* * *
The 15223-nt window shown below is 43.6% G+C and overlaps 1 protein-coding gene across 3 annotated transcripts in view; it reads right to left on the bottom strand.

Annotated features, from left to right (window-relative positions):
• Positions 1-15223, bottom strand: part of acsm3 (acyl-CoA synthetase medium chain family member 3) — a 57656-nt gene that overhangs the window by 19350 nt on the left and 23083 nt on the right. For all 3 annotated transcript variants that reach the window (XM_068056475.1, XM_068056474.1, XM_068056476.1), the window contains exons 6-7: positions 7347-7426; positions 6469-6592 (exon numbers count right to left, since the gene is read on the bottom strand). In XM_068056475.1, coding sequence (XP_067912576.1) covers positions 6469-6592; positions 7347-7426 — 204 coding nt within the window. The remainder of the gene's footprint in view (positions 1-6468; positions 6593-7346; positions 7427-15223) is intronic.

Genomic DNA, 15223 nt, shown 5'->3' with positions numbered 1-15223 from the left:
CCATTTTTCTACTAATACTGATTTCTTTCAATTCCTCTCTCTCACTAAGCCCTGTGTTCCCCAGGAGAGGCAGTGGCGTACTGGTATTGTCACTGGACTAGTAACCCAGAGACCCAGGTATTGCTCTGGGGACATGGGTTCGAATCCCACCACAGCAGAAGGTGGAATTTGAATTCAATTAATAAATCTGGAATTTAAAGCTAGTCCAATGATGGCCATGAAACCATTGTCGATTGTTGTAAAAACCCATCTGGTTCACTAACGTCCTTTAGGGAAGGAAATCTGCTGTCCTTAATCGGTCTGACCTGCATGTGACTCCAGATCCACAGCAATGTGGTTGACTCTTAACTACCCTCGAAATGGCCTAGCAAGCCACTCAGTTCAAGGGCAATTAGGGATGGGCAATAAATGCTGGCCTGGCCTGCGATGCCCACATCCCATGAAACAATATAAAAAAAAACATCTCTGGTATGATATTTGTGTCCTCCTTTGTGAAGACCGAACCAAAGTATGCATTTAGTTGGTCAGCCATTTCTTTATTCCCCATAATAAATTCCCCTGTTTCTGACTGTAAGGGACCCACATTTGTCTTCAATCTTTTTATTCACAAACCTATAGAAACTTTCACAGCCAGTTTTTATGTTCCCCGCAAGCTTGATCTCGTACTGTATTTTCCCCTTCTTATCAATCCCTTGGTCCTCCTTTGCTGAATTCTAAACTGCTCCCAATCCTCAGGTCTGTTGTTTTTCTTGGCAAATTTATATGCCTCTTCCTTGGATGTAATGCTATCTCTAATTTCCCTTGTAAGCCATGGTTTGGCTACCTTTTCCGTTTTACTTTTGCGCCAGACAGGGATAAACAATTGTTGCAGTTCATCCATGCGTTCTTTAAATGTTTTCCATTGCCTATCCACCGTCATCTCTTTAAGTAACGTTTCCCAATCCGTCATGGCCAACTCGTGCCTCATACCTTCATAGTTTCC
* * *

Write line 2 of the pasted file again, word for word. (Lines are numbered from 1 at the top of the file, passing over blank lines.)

Annotated features, from left to right (window-relative positions):